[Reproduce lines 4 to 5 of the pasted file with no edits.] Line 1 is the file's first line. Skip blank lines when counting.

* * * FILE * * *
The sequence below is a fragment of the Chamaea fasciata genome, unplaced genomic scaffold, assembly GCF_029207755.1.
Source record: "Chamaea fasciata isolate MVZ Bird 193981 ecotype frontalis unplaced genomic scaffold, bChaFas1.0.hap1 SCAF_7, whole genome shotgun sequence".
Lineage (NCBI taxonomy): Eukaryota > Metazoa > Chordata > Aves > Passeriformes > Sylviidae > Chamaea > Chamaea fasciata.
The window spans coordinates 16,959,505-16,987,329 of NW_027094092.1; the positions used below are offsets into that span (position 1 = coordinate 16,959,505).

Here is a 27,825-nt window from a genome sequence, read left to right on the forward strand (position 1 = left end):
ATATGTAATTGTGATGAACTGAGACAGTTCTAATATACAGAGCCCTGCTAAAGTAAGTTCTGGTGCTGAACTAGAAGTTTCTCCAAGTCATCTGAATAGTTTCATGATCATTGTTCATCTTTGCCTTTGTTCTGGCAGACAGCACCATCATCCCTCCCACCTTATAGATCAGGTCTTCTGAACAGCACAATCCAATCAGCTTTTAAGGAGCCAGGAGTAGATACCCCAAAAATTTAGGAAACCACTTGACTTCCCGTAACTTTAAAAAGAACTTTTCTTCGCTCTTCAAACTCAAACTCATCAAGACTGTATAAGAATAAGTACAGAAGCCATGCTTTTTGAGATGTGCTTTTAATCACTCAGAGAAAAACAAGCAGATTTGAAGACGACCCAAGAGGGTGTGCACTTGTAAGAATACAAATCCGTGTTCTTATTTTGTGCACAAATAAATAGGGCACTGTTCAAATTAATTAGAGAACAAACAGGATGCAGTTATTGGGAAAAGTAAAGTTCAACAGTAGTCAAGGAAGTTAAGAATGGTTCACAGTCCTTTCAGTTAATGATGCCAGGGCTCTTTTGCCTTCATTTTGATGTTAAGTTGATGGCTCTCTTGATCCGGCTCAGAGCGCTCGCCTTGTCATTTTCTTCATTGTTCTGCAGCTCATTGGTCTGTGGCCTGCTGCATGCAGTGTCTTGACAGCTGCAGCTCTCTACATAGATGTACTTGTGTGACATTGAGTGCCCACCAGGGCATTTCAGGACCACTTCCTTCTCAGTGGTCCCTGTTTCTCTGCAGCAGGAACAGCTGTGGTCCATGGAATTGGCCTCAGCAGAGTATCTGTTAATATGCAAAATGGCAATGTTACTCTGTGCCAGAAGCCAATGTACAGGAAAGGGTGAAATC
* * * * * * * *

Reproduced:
The window spans coordinates 16,959,505-16,987,329 of NW_027094092.1; the positions used below are offsets into that span (position 1 = coordinate 16,959,505).

Here is a 27,825-nt window from a genome sequence, read left to right on the forward strand (position 1 = left end):